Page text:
Tuesday 20 February 2007

Guilt by association

Britain, like every other imperialist power involved, should do more than apologise for her role in the slave trade, as well as other atrocities committed by her Empire. Britain has a moral duty to atone fully for the appalling legacy of discrimination and social deprivation suffered by generations of Afro-Caribbean peoples. But for wannabe British Deputy Prime Minister Peter Hain to apologise, on behalf of Wales, for Wales’ role in this crime against humanity is misleading in the least.

Yes, of course there were Welshmen – mostly Anglicised landowners – among those who had their dirty hands of greed at various levels of this evil trade, and there’s no denying our obligation to apologise for the actions of these leeches that our country unwittingly produced.

But why should Wales as a country, nation and post-devolution proto-state, have to apologise for the actions of the British State? Politically, Wales did not exist at the time of the Slave Trade. Wales had no government or voice of her own, she was politically, administratively and constitutionally a part of England. No Welsh government caused, nor built its economy on the back of, this deliberate human misery. No Welsh Government conquered a fifth of the world and enslaved human beings to facilitate economic growth for its colonies and their Motherland.

No, these heinous crimes were committed by Great Britain, a state that neither Wales nor her people had a democratic voice in its affairs, and a state that served no interest other than the landowning classes of the English/British State and its Crown.

If anybody should speak for Wales it should be our democratically elected Assembly First Minister, not the Blair-appointed British Government Minister who, rather than apologise on our behalf for a crime we did not commit, should be apologising on behalf of the English/British state for dragging us into such a disgraceful state of affairs.


Unknown said...

I cringe whenever the orange buffoon opens his mouth - but for a South African to apologise on behalf of Wales & Northern Ireland for atrocities committed by the British state and largely in America.....staggering.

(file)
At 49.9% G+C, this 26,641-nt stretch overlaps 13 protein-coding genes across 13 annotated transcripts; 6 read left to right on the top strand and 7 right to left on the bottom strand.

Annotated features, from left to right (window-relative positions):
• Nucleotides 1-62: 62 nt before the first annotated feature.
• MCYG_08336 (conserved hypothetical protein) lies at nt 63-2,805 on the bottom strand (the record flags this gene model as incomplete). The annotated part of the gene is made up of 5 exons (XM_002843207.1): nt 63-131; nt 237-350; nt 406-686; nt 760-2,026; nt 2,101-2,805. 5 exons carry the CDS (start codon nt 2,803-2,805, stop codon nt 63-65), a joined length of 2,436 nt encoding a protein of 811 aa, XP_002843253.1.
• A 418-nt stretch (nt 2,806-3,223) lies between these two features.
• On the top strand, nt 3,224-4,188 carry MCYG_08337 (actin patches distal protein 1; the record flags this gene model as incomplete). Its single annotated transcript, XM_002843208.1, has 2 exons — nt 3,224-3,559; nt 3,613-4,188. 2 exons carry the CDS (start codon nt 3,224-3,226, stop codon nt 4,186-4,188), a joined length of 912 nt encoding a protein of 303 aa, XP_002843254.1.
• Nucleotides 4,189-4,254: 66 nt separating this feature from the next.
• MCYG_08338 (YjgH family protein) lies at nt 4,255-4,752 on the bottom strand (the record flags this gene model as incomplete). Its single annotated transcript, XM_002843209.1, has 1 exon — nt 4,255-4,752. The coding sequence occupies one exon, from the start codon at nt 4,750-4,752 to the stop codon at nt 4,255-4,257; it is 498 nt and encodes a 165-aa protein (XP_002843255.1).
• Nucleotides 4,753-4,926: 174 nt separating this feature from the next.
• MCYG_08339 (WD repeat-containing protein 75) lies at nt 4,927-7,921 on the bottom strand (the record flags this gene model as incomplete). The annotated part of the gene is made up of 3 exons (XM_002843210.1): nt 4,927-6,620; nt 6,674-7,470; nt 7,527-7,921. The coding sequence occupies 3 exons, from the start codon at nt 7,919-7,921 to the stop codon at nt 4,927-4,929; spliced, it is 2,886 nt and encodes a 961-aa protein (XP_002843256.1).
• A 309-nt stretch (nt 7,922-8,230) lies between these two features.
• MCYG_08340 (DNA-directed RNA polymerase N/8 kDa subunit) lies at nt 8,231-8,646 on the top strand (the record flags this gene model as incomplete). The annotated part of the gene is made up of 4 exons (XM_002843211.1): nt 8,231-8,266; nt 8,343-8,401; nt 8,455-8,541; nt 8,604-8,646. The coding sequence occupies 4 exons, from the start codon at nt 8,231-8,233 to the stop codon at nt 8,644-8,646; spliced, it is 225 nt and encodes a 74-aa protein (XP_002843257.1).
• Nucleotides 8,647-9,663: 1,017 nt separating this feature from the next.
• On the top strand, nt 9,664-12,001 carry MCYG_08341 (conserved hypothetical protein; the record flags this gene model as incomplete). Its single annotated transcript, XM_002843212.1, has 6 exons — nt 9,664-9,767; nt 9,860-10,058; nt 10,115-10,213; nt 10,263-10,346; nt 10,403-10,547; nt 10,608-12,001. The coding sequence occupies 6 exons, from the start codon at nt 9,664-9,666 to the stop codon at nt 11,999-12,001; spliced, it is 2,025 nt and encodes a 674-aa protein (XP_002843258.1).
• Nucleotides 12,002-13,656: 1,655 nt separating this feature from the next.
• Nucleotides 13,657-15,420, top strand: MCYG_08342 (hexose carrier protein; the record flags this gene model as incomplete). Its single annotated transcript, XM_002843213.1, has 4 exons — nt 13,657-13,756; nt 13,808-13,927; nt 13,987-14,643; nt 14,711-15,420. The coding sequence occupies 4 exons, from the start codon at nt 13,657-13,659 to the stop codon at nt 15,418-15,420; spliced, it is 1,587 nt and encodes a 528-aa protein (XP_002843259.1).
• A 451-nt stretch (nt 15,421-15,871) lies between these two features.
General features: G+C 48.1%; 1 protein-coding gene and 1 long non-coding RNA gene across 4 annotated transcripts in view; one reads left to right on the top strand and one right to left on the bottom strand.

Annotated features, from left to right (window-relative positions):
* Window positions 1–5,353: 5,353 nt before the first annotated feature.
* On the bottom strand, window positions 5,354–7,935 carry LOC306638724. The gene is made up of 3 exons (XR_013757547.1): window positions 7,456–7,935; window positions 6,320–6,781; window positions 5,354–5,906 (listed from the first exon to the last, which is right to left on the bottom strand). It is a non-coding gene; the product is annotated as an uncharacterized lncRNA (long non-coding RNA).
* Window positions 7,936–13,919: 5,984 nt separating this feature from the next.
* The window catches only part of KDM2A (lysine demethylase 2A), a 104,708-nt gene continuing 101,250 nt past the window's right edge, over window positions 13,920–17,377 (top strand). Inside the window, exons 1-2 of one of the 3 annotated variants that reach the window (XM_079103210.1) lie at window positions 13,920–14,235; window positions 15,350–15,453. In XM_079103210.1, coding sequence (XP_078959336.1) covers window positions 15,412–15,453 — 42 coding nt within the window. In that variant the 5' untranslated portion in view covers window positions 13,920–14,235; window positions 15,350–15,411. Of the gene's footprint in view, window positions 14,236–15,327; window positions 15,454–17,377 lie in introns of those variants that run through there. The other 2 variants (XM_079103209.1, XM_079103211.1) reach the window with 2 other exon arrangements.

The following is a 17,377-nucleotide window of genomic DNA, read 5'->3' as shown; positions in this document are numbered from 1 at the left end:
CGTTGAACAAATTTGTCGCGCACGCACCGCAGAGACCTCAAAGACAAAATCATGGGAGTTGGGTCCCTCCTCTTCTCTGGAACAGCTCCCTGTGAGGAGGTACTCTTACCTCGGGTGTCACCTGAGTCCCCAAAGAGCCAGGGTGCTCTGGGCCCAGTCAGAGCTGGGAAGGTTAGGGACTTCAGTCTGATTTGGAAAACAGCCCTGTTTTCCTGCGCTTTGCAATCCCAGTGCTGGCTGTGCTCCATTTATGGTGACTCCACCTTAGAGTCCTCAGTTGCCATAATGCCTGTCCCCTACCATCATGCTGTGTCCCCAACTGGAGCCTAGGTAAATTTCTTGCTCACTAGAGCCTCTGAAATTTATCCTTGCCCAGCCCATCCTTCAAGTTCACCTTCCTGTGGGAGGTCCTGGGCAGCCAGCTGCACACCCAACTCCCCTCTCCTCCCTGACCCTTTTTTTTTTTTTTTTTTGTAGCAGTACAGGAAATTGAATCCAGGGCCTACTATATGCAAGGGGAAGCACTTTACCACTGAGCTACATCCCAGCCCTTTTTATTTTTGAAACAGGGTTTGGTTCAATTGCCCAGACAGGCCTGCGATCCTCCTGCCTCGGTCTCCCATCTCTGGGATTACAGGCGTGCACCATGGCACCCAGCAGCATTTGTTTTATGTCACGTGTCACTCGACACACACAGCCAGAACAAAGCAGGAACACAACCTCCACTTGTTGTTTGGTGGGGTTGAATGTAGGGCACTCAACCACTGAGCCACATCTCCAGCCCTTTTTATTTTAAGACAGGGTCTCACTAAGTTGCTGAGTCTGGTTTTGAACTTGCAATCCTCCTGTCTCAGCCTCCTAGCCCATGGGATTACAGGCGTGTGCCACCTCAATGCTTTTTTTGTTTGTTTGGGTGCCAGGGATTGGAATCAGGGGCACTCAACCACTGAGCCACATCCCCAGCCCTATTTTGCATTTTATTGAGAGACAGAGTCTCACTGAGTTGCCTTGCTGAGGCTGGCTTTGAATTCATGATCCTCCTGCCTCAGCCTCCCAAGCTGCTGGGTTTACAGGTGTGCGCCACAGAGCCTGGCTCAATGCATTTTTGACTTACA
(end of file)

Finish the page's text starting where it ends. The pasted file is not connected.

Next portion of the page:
Maybe a Plaid victory in Neath in May will show him where his real priorities are!

Unknown said...

Also reminded me of Ann Clwyd - jetting around the world fighting the cause of the Kurds, while many of her own constituents in Cynon Valley were destitute.

Alwyn ap Huw said...

I agree entirely that Peter Hain had no right or authority to apologise on behalf of the people of Wales or the people of the north of Ireland for their part in the Slave Trade. As a member of the UK government there is an argument that he could have apologised on behalf of the whole of the UK. It is interesting that on this occasion that this arch opponent of independence believes that he can offer an independent apology on Wales' behalf.

I am unhappy with the undertone in your post that "it was the Brits not us, so we've got nothing to apologise for". I am always weary of any claims of moral superiority in arguments for independence. Had Wales retained its independence into the age of Empire building and slavery we, too, would have wanted our slice of the action.

It is true that the biggest slave trader in Wales was the Penrhyn family, who were Anglicised landowners, but less noble people from Wales also played a part in the slave trade. The poet Goronwy Ddu o Fon was a master on a sugar plantation. The hill farmers of mid Wales who produced "rough webs" exported much of their produce to clothe slaves, may of the ships used to export these webs to the Caribbean islands and the USA were owned by co-operatives of local artisans. The ending of the slave trade in the USA after the civil war was an economic disaster for the working class of mid-Wales.

During the Civil War in the USA most Welsh people (who retained a sense of Welshness) supported the North and the anti-slavery cause. Back home in Wales the Welsh press (including the Welsh language and nonconformist press) showed that there was a considerable amount of support for the South and slavery.

Wales does have much to be sorry about for the roll it played in the slave trade. However, if we wish to make a genuine expression of that sorrow it should be done by resolution of the elected Assembly, and not by the whim of a governor general who didn't even have the decency to inform the people of Wales (never mind consult us) that he was about to make this "historic" apology on our behalf.

Anonymous said...

Thank you, Abermaw for your excellent contribution.
I would, however, like to assure you that I harboured no 'whiter than thou' undertone.
I am fully aware that certain elements in Wales benefited from the slave trade, but my point is that Wales as a country/state should not apologise for the actions of the British State.
For it was British State policy that opened the markets and legitimised them.
Of course, who can tell whether or not if Wales was an independent state at the time that it would have consciously shove it's snout in the trough. It can be argued argue that if Wales had indeed been independent before the industrial revolution and the age of empire, that the conservative values of the Calvinists and the unionist aspirations of the Uchelwyr would hardly have existed, and Wales would be a radical, co-operative based society - and probably at war with England for her natural resources!
But this is academic.
However, I agree with your point, while pointing out that no Welsh government indulged in, or facillitated the Slave Trade. And it is apparent to me that Peter Hain apologised on behalf of Wales.